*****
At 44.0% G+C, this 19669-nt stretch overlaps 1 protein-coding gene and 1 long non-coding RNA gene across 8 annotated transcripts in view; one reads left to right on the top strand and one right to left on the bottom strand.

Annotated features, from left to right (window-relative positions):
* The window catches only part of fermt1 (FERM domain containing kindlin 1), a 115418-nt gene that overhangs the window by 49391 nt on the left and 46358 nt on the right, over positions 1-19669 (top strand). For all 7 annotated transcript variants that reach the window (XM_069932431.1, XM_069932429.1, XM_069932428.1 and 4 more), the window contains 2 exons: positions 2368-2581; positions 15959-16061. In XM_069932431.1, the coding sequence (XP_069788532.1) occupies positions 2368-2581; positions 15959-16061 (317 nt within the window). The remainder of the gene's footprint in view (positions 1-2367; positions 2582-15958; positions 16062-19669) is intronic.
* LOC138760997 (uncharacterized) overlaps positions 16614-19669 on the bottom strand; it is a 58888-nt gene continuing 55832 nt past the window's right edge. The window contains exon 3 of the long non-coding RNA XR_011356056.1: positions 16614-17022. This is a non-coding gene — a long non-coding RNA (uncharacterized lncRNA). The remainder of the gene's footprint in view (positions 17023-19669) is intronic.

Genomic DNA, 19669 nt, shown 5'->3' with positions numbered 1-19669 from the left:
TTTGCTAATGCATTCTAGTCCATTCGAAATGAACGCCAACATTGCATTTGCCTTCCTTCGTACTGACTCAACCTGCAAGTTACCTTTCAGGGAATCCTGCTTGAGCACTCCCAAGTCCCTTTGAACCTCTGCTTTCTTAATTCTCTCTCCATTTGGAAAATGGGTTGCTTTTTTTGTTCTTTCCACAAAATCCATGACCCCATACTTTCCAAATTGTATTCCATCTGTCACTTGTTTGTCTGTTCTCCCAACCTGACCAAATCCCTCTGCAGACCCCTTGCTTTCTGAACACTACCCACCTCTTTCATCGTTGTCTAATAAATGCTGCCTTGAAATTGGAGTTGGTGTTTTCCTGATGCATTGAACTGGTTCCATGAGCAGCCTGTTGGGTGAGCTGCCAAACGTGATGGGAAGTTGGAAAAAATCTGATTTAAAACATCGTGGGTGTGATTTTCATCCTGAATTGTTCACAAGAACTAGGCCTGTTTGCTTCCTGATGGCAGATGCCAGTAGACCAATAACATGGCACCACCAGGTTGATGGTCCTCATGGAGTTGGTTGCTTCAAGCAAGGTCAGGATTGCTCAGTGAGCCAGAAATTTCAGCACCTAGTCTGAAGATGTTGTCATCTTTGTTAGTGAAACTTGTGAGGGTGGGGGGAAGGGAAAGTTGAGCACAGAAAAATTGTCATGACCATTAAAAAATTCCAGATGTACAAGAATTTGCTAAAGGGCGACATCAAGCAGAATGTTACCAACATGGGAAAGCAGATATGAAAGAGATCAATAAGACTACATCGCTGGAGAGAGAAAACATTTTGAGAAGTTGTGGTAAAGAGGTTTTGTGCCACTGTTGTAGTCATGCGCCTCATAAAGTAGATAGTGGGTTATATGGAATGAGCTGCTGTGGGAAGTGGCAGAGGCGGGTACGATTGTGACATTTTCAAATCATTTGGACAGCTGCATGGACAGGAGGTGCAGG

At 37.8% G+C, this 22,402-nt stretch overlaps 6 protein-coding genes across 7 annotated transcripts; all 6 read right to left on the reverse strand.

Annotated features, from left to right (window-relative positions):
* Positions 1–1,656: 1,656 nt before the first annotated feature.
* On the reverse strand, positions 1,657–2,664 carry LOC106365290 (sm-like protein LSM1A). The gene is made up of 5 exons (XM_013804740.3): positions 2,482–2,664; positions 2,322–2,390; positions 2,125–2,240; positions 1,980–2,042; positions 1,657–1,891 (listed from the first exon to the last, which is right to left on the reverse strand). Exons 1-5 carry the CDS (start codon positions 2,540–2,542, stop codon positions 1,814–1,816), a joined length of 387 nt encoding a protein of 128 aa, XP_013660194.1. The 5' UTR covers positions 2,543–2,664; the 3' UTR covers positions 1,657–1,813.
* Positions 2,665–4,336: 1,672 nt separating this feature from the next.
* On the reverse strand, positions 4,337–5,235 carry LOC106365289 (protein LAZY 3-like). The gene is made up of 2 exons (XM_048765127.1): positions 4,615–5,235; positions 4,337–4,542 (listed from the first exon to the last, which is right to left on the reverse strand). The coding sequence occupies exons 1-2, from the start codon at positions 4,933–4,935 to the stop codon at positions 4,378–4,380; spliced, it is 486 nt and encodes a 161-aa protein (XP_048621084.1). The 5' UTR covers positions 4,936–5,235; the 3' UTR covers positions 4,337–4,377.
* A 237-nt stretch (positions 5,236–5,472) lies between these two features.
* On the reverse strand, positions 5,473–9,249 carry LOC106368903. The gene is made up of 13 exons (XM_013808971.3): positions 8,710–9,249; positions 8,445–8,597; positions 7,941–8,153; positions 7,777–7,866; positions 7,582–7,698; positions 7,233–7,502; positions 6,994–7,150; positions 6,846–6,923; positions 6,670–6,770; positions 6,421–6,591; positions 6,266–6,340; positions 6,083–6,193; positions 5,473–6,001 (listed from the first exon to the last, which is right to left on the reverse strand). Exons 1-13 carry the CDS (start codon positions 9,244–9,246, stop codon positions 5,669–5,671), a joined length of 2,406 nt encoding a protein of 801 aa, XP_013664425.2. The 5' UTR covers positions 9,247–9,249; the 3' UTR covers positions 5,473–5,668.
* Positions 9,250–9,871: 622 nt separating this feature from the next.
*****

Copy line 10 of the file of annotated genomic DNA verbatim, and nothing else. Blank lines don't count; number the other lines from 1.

* On the reverse strand, positions 1,657–2,664 carry LOC106365290 (sm-like protein LSM1A). The gene is made up of 5 exons (XM_013804740.3): positions 2,482–2,664; positions 2,322–2,390; positions 2,125–2,240; positions 1,980–2,042; positions 1,657–1,891 (listed from the first exon to the last, which is right to left on the reverse strand). Exons 1-5 carry the CDS (start codon positions 2,540–2,542, stop codon positions 1,814–1,816), a joined length of 387 nt encoding a protein of 128 aa, XP_013660194.1. The 5' UTR covers positions 2,543–2,664; the 3' UTR covers positions 1,657–1,813.